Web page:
A Florida judge’s decision to dismiss a landmark environmental lawsuit from eight young plaintiffs tracks closely with decisions by courts in other states where such legal strategies have gained little traction. Is it a losing strategy?
Leon County Circuit Judge Kevin Carroll complimented the activism of the young plaintiffs – who now range in age from 12 to 22 – but threw out their lawsuit this week alleging that state political leaders violated their constitutional rights over failed environmental public policies.
Their lawsuit also said support of a fossil fuel-based energy system has significantly harmed the atmosphere, violating the doctrine that holds the government responsible for protecting natural resources for public use.
In his ruling Monday, Caroll said he sympathized with the claims and encouraged the plaintiffs to appeal his decision to Florida’s First District Court of Appeals. But he said he “regretfully” had concluded that the issues the lawsuit raised were more appropriately settled in state capitols and by governors, not in courtrooms. The judge said he hopes that society can “get this climate thing right.”
The decision culminated a two-year legal fight. Lawyers for Republican Gov. Ron DeSantis and Democratic Agriculture Commissioner Nikki Fried urged the judge to throw out the case.
The decision in Florida follows similar rulings elsewhere, including cases in Alaska, Montana, Oregon and Washington, and in a federal case that was dismissed earlier this year. The U.S. appeals court panel in that case agreed that climate change is an urgent problem but said federal climate policies must come from Congress.
Courts have concluded that asking judges to order government officials to create plans to stabilize the climate violates the separation of powers doctrine by asking judges to legislate. In the Florida case, defendants said the lawsuit sought “unprecedented judicial interference into the executive and legislative branches.”
At this week’s hearing, lawyer Mitchell Chester said political leaders in the legislative and executive branches were frustrating important efforts to stall or reverse climate change. Some politicians refuse to acknowledge the problem, which future generations – like the young Florida plaintiffs – will inherit.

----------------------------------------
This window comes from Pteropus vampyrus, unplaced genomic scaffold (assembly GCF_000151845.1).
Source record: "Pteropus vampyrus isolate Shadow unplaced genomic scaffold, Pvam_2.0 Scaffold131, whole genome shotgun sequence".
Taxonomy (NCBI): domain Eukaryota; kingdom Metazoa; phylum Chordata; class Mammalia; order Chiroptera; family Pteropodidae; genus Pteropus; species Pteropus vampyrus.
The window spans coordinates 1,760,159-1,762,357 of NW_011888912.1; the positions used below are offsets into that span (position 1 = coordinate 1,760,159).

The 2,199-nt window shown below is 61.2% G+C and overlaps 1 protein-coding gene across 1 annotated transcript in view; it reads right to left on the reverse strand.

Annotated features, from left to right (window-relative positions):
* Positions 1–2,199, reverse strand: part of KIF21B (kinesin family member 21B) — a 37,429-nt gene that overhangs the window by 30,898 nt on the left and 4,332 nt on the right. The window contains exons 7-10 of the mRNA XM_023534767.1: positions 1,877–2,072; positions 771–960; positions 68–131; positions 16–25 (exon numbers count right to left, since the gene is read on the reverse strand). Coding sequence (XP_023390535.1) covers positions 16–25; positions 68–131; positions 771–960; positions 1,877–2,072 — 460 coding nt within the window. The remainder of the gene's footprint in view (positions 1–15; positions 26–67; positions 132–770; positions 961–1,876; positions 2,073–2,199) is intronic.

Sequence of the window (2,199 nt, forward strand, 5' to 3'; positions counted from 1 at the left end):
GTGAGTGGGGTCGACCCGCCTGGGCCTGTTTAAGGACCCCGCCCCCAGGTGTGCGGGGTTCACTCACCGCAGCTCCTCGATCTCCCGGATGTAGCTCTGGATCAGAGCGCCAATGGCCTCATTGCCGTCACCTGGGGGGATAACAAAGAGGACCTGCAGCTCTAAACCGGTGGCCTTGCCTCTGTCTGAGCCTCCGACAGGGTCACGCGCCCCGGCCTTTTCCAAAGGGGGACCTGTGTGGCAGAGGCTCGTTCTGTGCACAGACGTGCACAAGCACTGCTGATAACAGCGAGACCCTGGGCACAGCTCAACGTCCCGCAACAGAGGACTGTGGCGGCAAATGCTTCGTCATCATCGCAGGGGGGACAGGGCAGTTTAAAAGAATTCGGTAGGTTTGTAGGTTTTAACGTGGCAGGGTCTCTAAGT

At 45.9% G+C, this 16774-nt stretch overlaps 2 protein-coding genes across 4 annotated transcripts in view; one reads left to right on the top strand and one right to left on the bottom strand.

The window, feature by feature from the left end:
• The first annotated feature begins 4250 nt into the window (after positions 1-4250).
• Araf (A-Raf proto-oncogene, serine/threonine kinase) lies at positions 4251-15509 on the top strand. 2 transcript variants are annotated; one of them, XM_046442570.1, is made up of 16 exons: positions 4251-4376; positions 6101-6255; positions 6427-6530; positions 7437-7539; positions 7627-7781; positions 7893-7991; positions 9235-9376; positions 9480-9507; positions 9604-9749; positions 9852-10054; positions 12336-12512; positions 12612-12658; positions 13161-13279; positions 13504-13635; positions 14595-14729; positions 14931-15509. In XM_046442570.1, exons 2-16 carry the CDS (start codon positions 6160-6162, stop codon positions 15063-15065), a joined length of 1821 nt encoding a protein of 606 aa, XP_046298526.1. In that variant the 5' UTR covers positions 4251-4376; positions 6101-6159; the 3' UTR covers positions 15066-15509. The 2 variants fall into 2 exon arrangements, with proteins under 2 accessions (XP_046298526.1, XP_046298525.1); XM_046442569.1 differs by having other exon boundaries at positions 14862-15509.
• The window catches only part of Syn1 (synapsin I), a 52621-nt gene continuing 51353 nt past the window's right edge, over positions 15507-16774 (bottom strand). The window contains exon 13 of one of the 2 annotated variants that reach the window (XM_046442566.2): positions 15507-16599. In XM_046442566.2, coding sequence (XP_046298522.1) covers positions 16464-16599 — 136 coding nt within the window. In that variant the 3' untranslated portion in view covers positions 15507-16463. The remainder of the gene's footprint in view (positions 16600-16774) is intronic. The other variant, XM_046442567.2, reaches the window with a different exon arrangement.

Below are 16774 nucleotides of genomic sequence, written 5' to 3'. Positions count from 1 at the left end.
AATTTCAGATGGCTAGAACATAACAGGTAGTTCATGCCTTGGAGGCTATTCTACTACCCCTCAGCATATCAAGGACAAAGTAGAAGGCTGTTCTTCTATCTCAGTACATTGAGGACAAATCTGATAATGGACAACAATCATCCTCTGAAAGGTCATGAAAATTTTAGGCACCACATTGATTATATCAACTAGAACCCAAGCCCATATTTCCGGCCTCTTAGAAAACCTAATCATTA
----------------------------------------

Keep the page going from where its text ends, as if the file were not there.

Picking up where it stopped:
“Where else are they supposed to go?” Chester asked the judge.
One of the government’s lawyers, Karen Brodeen, said the argument for the right to a stable climate is similar to arguing for a right to world peace or economic prosperity, which she said are not individual rights that can be enforced in court.
DeSantis is generally credited with being more supportive of environmental policies than his predecessor, Rick Scott, now a U.S. senator in Florida. But the sunny state still lags behind the nation in renewable energy, despite the potential for technology like solar power.
Valholly Frank is a 17-year-old plaintiff in the Florida lawsuit and a Seminole who grew up on the inland Big Cypress Reservation in South Florida, threatened by drought and wildfire risks from climate change.
“That land has become very, very important, and if we lose it, we lose a lot of our identity,” she said. “There’s a spiritual connection to that land.”
An outside expert, David Guest, a longtime environmental lawyer, said he was impressed by the judge’s frank honesty in his decision. He predicted that U.S. political leaders will be motivated by drastic measures, more than the natural disasters the country has faced already.
Guest compared the issue to passage of clean air laws after people were dying from air pollution.
“Good policy comes from crisis,” he said. “The crisis is around the corner.”
Despite the loss in the courtroom, the children and young adults who were represented in the lawsuit said they want to continue working on climate issues.
Lead plaintiff Delaney Reynolds, 20, teamed up with former South Miami Mayor Philip Stoddard to create the first solar mandate in Florida – and second in the country – requiring solar power for certain buildings.
“We could turn the Sunshine State into the solar state,” she said in an interview with Fresh Take Florida, a news service operated by the University of Florida College of Journalism and Communications.
Isaac Augspurg, 15, grew up on a farm in Alachua, Florida, where he said heat waves have killed the family’s baby goats.
“We’ve gotten so much more support with our case,” he said. “That has been really important, regardless of outcome.”
The plaintiffs will appeal their loss, lawyer Andrea Rodgers said. Frank, the Seminole plaintiff, said she was concerned about the conservative appeals judges appointed by unsympathetic political leaders.
“Climate change shouldn’t be a political issue,” Frank said.
This story was produced by Fresh Take Florida, a news service of the University of Florida College of Journalism and Communications. The reporter can be reached at firstname.lastname@example.org